• $\begingroup$ "How long should it be secure" - the other thing to consider is "who does it need to be secure against?" - your kid sister, or world governments? On the other hand, unless we're extremely resource constrained, crypto that is secure against world governments is not that much more expensive than "kid sister" crypto, and so we generally opt for the former (although, if world governments are the expected adversaries, you need to worry about a lot more than just the cryptographic protocols...) $\endgroup$
    – poncho
    Commented Apr 24, 2020 at 15:03
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    $\begingroup$ It stills depends on the application, but 128 Bit up to 256 Bit is the modern common sense of being safe against brute force attacks (btw. not all crypto-systems can be broken by brute force, e.g. one time pad ) $\endgroup$
    – Titanlord
    Commented Apr 24, 2020 at 15:04
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    $\begingroup$ @malloc That old comment doesn't make sense, we consider the best attack against a scheme or algorithm to indicate the security strength. E.g. for RSA we should consider factorization rather than brute force. $\endgroup$
    – Maarten Bodewes
    Commented Jun 3 at 13:16
  • $\begingroup$ I've voted down this answer because it conflates security strength of an algorithm against the security strength of a system. The question is about the former, and the strength indicated does not change depending what kind of system it is employed in. E.g. NIST may specify 112 bits "secure enough" for real time systems, but the value of 112 doesn't change. $\endgroup$
    – Maarten Bodewes
    Commented Jun 3 at 13:21
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There are three costs: 1. What is the cost of encryption plus decryption by the intended recipient? 2. What is the cost of decryption by an attacker? 3. What is the value to the attacker / damage to you of decrypting a message?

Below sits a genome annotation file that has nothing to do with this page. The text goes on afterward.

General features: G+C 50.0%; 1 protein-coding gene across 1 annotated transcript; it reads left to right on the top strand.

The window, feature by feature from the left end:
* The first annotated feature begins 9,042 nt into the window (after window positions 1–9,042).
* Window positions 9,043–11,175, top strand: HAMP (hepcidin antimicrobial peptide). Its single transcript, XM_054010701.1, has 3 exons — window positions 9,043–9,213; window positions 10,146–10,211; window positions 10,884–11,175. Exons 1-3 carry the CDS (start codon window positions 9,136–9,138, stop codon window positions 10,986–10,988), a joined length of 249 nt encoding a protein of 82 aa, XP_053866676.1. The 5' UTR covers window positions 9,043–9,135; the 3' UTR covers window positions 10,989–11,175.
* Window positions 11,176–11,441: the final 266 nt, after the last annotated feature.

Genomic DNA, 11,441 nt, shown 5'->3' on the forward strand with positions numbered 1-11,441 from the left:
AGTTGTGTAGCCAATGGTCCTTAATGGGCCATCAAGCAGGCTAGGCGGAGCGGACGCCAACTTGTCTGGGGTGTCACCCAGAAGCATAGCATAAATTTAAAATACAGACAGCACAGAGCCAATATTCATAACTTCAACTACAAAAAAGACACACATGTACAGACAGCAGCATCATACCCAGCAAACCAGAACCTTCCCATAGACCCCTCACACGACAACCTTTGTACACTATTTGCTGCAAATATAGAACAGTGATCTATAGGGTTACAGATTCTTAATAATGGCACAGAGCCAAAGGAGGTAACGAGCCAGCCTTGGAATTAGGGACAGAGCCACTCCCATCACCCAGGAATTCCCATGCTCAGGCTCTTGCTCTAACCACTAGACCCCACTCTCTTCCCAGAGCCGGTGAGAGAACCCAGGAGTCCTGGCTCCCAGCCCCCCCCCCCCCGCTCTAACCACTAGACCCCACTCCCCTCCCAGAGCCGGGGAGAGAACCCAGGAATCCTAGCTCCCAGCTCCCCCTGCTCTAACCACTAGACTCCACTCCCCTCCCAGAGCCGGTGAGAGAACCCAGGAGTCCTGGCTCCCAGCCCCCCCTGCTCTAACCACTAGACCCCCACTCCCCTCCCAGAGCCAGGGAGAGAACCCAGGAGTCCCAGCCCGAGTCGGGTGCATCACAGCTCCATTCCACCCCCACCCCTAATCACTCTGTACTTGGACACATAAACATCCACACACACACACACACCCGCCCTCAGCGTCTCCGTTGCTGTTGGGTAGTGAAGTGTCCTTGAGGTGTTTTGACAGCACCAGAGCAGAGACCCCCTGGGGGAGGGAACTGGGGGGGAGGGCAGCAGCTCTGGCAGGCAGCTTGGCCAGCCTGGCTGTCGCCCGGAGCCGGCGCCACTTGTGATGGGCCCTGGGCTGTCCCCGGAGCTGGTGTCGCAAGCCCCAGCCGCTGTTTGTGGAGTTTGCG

You should use at least the highest security with trivial cost automatically. If 112 bit has trivial cost, why would you even look at 80 bit? Apple decided that 256 bit for all files on an iPhone with different keys for every file has trivial cost. So there is no option to reduce the strength.

It would then be worth checking if with that security, a hacker can profitably hack my bank account to get $10,000. Probably the US government could crack it at a cost of a billion dollars, but that’s a risk I take. And for something more damaging, you would want a similar ratio of cracking cost to potential damage.

And of course don’t use the strongest encryption just for the most valuable/ sensitive data because that would have an attacker a hint what is worth attacking.

In practice, unless you are using really bad crypto, nobody will break. What attackers will do is finding ways to get your secrets without breaking the cryptography.

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    $\begingroup$ "And of course don’t use the strongest encryption just for the most valuable/ sensitive data because that would have an attacker a hint what is worth attacking." I'm hoping that this is sarcasm, but since I don't like sarcasm without a hint in posts about cryptography I've downvoted the answer. I also don't like that "cost" is used confusingly and that "highest security" doesn't have an upper limit specified. Should I use Threefish with a larger key size instead of AES if the CPU cost is "trivial"? $\endgroup$
    – Maarten Bodewes
    Commented Jun 5 at 11:11